3.75-4 / 5 stars
I feel like it is impossible to review this book without mentioning the drama that erupted over it about a year ago (not sure exactly when). I also do not remember WHO started it, or WHY they started it for that matter.
Then hundreds of people started jumping on the band wagon by condemning this book without even reading it (gasp!! I know, I know...) and it just became a whole big mess - which frankly is probably the most embarrassing thing I've ever seen a community of readers and intellectuals do. Embarrassing! If you want to hate on the book just because somebody else told you to - then maybe you shouldn't be reading books at all. Because books are for people who have their own opinions.
I've also seen so many people pull quotes out of the contest and use them to "prove" their negative points about the book. That's just messed up, and you know it.
The book was labeled racist, ableist and some other vile things. But I am here to laugh into all of those people's faces - because it's not. I do see how it could be mistakenly viewed as one (if one wants to skew the reality and see only what they want to see), but there is a big difference between a book being racist and a book being set in a racist, close minded, prejudiced world. Just because the book talks about those things (and goodness those things NEED to be talked about!) doesn't mean that the book IS those things. How somebody couldn't make that distinction is beyond me, but I digress - let's talk about the actual book!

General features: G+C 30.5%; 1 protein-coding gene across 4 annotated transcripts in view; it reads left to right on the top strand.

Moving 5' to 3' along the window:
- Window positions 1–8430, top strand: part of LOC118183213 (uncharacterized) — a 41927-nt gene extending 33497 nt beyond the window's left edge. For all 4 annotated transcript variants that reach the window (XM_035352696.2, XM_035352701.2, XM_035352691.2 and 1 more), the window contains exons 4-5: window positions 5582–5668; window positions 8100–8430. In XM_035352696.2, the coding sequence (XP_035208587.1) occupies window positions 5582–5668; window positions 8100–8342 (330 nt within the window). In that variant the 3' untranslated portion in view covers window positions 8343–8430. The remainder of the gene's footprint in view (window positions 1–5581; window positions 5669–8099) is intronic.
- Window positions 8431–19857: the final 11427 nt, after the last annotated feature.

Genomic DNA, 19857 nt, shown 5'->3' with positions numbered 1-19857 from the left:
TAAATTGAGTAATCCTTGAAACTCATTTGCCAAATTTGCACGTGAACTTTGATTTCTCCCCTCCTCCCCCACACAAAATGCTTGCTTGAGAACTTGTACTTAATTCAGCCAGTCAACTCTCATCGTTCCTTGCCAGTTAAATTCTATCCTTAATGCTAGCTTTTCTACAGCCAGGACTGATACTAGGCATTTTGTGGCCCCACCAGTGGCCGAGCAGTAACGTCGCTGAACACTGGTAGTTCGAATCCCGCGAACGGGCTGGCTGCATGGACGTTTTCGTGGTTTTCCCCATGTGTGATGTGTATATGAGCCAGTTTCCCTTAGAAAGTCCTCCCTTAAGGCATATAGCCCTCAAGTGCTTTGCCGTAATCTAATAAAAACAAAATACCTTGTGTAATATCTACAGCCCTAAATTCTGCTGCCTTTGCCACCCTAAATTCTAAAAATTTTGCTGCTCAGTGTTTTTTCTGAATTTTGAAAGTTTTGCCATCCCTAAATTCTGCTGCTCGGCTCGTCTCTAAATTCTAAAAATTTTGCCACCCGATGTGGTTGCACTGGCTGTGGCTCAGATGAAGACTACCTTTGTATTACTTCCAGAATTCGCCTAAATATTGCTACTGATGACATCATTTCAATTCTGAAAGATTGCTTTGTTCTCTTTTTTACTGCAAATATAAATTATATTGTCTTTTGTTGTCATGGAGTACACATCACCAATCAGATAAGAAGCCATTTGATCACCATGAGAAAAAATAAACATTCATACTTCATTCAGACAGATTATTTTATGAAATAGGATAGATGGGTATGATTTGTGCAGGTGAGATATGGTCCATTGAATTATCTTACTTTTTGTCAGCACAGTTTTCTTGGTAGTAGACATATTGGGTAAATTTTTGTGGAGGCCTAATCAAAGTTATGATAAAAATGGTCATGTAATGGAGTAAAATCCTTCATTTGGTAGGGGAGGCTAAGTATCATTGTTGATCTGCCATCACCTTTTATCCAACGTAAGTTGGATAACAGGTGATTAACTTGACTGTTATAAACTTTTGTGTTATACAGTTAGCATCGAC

I've seen The Black Witch being compared to Harry Potter and I definitely see why. The magic school setting, the pure bloods vs. everybody else, the white wand and many other things are definitely similar. The lessons that those books are trying to teach are very similar too - prejudice, choosing your own friends, the magic community wanting to be pure blooded and so on.
I could also definitely see why so many people gave up on the book very early on - the society in which Elloren finds herself is beyond toxic. Yes, the society is racist! Yes, it is prejudiced! Yes, it is absolutely horrid and cruel and mockingly pure blooded. It's like being in a company of many Hitlers and many Malfoys - at all times. But it is also shockingly, and sadly, similar to the society we now live in.
Also, if you thought that Harry Potter got bullied a lot - wait till you read this. Elloren gets bullied on another level. It's quite painful.
Elloren comes from a very sheltered village, where she lived a beyond sheltered life with her gentle uncle, who hid a lot of things from her. Then she finds herself in a world of which she knows nothing, except things that her exceptionally cruel aunt tells her. It takes Elloren a long time to realize what really is going on. It takes her a long time to see the lies she's been fed, to see the truth beyond all of those shimmering facades. She makes many mistakes, and many bad decisions - but her journey is a beautiful one. Elloren is flawed, Elloren is confused and scared, but despite all of that she denies the life of privileges because the price is not what she wants to pay, and finds her own way to the truth.